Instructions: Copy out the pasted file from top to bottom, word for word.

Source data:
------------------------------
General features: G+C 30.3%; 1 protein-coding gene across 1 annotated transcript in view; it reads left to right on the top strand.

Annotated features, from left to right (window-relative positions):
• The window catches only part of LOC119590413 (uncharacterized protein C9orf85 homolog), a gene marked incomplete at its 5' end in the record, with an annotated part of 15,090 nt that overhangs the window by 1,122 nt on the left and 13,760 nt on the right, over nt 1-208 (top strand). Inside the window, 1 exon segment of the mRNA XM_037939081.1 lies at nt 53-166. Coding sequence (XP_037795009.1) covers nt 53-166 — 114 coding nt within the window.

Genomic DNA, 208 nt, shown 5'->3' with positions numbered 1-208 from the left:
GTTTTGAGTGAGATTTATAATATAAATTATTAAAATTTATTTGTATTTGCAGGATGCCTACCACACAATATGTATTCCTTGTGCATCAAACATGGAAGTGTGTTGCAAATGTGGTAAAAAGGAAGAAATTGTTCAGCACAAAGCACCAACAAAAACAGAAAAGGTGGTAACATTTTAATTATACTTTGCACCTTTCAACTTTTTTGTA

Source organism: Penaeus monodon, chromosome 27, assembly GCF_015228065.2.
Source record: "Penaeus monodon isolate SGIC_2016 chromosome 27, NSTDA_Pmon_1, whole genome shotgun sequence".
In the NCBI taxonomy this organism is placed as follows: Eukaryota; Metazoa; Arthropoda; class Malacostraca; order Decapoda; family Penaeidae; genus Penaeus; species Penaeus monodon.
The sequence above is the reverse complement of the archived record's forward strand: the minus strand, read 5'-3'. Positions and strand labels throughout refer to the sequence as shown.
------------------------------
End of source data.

General features: G+C 30.3%; 1 protein-coding gene across 1 annotated transcript in view; it reads left to right on the top strand.

Annotated features, from left to right (window-relative positions):
• The window catches only part of LOC119590413 (uncharacterized protein C9orf85 homolog), a gene marked incomplete at its 5' end in the record, with an annotated part of 15,090 nt that overhangs the window by 1,122 nt on the left and 13,760 nt on the right, over nt 1-208 (top strand). Inside the window, 1 exon segment of the mRNA XM_037939081.1 lies at nt 53-166. Coding sequence (XP_037795009.1) covers nt 53-166 — 114 coding nt within the window.

Genomic DNA, 208 nt, shown 5'->3' with positions numbered 1-208 from the left:
GTTTTGAGTGAGATTTATAATATAAATTATTAAAATTTATTTGTATTTGCAGGATGCCTACCACACAATATGTATTCCTTGTGCATCAAACATGGAAGTGTGTTGCAAATGTGGTAAAAAGGAAGAAATTGTTCAGCACAAAGCACCAACAAAAACAGAAAAGGTGGTAACATTTTAATTATACTTTGCACCTTTCAACTTTTTTGTA

Source organism: Penaeus monodon, chromosome 27, assembly GCF_015228065.2.
Source record: "Penaeus monodon isolate SGIC_2016 chromosome 27, NSTDA_Pmon_1, whole genome shotgun sequence".
In the NCBI taxonomy this organism is placed as follows: Eukaryota; Metazoa; Arthropoda; class Malacostraca; order Decapoda; family Penaeidae; genus Penaeus; species Penaeus monodon.
The sequence above is the reverse complement of the archived record's forward strand: the minus strand, read 5'-3'. Positions and strand labels throughout refer to the sequence as shown.